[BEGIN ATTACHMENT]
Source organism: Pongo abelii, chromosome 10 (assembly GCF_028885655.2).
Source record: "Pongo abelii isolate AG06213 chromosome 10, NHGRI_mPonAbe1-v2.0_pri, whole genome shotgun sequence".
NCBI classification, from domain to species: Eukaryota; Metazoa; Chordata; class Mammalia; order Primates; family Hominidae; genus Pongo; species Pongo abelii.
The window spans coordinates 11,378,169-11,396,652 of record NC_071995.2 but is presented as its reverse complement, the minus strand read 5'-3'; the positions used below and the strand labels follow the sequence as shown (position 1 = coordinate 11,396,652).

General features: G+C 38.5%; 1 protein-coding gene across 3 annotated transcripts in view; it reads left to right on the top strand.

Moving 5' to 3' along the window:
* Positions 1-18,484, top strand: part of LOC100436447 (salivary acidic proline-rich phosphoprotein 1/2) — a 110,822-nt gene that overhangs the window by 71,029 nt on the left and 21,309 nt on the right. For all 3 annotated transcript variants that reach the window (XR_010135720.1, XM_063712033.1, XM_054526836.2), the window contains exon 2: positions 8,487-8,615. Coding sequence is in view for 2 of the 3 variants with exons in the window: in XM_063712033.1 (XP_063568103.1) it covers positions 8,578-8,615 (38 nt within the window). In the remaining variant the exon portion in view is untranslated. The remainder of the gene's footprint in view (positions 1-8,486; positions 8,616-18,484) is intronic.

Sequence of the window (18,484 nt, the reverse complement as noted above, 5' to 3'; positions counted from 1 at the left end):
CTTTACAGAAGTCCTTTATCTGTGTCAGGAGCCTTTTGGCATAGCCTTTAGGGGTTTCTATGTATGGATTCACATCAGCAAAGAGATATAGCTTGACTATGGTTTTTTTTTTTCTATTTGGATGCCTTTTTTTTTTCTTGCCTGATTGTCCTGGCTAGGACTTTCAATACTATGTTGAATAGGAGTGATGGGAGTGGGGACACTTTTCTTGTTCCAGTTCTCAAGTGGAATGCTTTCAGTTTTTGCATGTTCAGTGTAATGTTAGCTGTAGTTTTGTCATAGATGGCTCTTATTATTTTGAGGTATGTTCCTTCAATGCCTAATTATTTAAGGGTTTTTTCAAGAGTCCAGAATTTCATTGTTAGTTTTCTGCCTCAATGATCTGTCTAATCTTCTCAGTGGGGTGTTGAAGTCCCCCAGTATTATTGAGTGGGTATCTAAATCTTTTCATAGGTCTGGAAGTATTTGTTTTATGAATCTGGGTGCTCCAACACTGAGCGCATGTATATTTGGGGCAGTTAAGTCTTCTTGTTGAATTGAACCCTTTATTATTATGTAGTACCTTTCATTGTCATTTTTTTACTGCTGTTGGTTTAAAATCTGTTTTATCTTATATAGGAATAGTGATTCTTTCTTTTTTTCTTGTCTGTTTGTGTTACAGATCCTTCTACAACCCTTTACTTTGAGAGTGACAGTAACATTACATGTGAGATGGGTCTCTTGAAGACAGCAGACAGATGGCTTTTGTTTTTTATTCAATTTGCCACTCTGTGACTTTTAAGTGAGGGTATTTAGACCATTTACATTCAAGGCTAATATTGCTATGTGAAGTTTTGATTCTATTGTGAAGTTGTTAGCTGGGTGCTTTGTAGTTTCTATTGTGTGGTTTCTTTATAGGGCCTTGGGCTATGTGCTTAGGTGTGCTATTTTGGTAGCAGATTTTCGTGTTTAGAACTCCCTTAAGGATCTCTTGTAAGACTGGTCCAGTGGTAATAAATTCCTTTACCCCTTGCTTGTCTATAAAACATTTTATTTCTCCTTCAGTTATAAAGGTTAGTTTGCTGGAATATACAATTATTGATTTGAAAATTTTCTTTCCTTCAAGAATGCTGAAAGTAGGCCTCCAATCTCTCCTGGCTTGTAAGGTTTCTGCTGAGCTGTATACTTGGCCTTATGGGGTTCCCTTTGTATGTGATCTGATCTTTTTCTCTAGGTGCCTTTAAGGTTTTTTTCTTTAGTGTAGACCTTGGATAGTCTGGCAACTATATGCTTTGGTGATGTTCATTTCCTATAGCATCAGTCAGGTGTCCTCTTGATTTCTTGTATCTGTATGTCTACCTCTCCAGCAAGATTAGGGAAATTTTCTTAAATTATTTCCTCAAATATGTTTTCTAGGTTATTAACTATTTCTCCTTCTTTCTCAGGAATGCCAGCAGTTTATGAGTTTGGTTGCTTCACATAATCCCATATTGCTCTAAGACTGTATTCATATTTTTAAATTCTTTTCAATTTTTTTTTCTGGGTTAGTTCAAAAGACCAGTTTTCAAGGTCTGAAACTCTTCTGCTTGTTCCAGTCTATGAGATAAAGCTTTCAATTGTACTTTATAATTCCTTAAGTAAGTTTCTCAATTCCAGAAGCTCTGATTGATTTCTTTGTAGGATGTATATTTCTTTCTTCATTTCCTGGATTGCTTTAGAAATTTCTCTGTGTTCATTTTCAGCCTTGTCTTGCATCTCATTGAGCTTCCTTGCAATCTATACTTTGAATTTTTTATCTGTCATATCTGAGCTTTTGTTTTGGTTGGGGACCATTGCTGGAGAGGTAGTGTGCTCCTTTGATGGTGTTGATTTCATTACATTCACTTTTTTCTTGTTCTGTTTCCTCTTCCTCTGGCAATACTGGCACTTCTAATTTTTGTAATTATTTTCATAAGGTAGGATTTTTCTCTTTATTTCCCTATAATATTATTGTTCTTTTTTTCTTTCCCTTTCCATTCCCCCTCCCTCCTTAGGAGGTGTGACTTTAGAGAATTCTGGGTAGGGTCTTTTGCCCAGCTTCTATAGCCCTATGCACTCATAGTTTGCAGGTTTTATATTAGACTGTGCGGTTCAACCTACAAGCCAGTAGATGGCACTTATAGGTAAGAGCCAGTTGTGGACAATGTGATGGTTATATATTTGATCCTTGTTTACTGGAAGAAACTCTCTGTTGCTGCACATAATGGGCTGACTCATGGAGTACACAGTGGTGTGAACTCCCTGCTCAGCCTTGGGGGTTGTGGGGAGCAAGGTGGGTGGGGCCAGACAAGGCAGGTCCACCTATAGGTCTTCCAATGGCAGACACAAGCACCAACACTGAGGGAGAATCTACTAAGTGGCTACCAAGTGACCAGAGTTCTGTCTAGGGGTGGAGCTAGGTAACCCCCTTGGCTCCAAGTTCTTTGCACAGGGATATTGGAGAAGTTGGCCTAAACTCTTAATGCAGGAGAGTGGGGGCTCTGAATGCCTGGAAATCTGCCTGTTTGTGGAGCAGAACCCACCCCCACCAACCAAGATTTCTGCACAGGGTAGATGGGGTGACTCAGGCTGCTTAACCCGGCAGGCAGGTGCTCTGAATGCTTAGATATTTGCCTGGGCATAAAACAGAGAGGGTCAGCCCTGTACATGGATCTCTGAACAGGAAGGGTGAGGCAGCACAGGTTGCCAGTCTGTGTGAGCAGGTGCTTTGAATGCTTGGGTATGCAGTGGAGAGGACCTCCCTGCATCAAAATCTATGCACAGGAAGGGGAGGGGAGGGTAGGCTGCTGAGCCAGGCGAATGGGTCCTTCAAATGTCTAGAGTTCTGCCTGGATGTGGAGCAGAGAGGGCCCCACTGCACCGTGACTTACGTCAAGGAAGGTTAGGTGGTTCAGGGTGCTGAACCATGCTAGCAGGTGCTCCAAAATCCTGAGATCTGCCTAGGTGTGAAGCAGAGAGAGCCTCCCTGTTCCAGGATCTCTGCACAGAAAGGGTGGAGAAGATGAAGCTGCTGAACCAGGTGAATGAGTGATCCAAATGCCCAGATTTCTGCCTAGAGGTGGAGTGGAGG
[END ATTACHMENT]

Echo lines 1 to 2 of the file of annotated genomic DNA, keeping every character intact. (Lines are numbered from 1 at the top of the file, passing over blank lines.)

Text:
Source organism: Pongo abelii, chromosome 10 (assembly GCF_028885655.2).
Source record: "Pongo abelii isolate AG06213 chromosome 10, NHGRI_mPonAbe1-v2.0_pri, whole genome shotgun sequence".